Rez: I think the industry will and needs to listen to what the audiences want. I feel there is movement but there is a long way to go before we are there. If however movies like Amar Akbar & Tony with a multicultural slant/cast and themes does well –then yes the studios will come on board and champion movies like this. I hear from my friends over in Hollywood that diversity is a big issue there at the moment and the powers that be are looking to see how they could do things differently. However if a studio were involved in making a movie like Amar, Akbar & Tony then the “maverick” spirit of our film would maybe not have been there – It would probably have been be called Andy, Will & Raj!
Martin: I think there’s no reason why not. I mean studios do finance multicultural projects but they are often in need of stars, or celebrities to drive them. They also often have themes which are more in tune with a type of political view. The reason why Amar, Akbar & Tony has been popular with British-Asian audiences, is because it’s a positive look at multicultural London life. And I think that’s more important than ever right now.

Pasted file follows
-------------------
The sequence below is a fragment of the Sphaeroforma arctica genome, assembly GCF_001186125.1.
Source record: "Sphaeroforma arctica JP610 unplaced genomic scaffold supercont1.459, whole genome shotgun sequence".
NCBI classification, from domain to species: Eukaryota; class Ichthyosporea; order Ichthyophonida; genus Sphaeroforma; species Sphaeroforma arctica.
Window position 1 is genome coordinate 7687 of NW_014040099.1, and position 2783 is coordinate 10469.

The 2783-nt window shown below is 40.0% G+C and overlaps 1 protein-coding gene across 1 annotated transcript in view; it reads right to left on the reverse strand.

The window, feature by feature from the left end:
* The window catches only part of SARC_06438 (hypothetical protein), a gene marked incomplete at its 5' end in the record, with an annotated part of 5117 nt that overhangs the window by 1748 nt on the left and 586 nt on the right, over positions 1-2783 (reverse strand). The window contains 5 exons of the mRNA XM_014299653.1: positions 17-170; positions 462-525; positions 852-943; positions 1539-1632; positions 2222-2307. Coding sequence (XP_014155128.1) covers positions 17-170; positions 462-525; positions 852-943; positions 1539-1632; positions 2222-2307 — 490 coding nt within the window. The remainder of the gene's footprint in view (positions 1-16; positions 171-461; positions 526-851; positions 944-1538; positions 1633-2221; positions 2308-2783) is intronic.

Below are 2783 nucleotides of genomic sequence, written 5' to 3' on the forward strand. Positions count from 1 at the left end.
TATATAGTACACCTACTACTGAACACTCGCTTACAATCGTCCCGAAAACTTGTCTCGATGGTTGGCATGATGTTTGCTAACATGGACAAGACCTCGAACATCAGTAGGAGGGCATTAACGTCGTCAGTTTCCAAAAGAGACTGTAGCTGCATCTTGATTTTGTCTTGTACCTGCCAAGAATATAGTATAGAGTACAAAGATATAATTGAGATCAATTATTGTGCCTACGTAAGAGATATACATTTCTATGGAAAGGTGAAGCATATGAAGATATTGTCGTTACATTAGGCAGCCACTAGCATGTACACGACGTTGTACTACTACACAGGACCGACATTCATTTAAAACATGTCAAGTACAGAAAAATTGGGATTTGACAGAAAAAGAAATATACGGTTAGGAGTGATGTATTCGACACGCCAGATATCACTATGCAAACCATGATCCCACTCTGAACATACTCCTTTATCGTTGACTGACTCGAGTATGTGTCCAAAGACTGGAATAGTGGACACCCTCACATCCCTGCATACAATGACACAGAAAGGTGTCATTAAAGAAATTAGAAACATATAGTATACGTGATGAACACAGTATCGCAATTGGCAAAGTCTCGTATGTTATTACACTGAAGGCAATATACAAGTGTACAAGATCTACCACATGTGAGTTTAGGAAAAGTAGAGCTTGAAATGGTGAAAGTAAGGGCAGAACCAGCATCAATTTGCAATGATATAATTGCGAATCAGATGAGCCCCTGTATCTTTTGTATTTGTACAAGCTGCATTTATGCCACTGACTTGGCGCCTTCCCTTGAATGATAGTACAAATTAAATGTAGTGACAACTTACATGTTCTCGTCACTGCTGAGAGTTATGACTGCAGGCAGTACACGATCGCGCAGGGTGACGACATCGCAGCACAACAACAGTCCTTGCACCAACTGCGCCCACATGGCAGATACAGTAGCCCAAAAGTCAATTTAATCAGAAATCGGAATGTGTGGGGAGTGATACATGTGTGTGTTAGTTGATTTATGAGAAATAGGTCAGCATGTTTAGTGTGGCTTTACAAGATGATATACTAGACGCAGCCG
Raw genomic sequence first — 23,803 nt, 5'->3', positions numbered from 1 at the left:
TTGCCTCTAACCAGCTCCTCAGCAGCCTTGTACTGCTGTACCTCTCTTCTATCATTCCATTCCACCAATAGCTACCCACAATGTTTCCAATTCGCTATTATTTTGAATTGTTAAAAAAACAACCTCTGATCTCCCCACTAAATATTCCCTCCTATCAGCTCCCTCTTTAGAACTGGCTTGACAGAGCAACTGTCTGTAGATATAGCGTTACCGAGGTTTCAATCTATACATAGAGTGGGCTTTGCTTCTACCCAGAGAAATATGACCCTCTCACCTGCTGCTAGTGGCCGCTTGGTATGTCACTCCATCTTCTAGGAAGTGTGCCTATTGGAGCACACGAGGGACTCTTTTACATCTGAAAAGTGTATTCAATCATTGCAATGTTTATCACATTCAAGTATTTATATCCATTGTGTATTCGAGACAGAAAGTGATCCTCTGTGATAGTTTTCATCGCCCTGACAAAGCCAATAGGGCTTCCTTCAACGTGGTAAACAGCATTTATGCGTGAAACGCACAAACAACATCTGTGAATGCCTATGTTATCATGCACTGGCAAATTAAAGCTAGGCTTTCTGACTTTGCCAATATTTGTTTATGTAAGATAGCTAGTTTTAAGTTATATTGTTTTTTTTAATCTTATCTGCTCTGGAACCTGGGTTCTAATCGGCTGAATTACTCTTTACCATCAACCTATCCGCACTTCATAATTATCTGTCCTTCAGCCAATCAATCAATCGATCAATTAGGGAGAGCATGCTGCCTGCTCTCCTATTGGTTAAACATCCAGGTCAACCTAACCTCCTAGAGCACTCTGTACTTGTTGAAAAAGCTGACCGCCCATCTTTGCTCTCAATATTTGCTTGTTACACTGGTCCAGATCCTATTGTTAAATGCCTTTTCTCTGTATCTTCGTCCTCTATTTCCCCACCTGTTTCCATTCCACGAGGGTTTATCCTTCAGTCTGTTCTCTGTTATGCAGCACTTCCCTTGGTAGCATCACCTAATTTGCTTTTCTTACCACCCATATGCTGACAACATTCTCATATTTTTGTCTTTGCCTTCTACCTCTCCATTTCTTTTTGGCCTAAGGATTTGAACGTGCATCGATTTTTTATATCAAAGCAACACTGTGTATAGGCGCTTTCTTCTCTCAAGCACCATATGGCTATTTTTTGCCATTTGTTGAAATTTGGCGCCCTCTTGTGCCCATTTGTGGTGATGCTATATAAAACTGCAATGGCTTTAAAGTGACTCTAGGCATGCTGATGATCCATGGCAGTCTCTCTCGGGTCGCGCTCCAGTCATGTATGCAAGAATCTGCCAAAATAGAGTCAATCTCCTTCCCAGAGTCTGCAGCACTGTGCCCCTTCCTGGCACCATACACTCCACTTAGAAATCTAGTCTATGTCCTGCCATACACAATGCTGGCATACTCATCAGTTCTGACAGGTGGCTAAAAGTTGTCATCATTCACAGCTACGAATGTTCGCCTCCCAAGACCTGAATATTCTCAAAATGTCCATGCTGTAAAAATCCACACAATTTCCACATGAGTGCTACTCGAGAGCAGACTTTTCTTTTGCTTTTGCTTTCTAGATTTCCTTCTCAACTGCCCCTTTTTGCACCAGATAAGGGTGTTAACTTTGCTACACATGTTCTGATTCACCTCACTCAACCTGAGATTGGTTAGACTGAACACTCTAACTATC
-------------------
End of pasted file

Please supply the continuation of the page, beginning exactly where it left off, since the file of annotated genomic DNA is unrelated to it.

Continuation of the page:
Hollywood, and the film industry in the UK is being attacked on numerous fronts for lacking diversity on-screen, unequal pay and virtually no quality roles for older women. Do you think we’ve reached a tipping point in what the viewing public is willing to put up with in terms of who is represented on screen?
Rez: I feel you’re right but things are getting better slowly. If we look at the opportunities for actresses for example I think it’s terrific that there’s more significant roles in film and television then there was say 5-10 years ago. Yes there are still the roles where they are just the ‘love interest’ etc. But if you look at the Scandinavian detective shows for example and even American ones like Homeland, leading roles are going to women and that’s great to see. In terms of race, things are changing even more slowly. I think the US is definitely leading the way (partially because of the law there) more then the UK at the moment – so much so that a lot of talented British ethnic actors have moved across there for better opportunities. Just have a look at the careers of Idris Elba and Dev Patel for example. But I have to say in terms of disability I feel there’s a long way to go yet.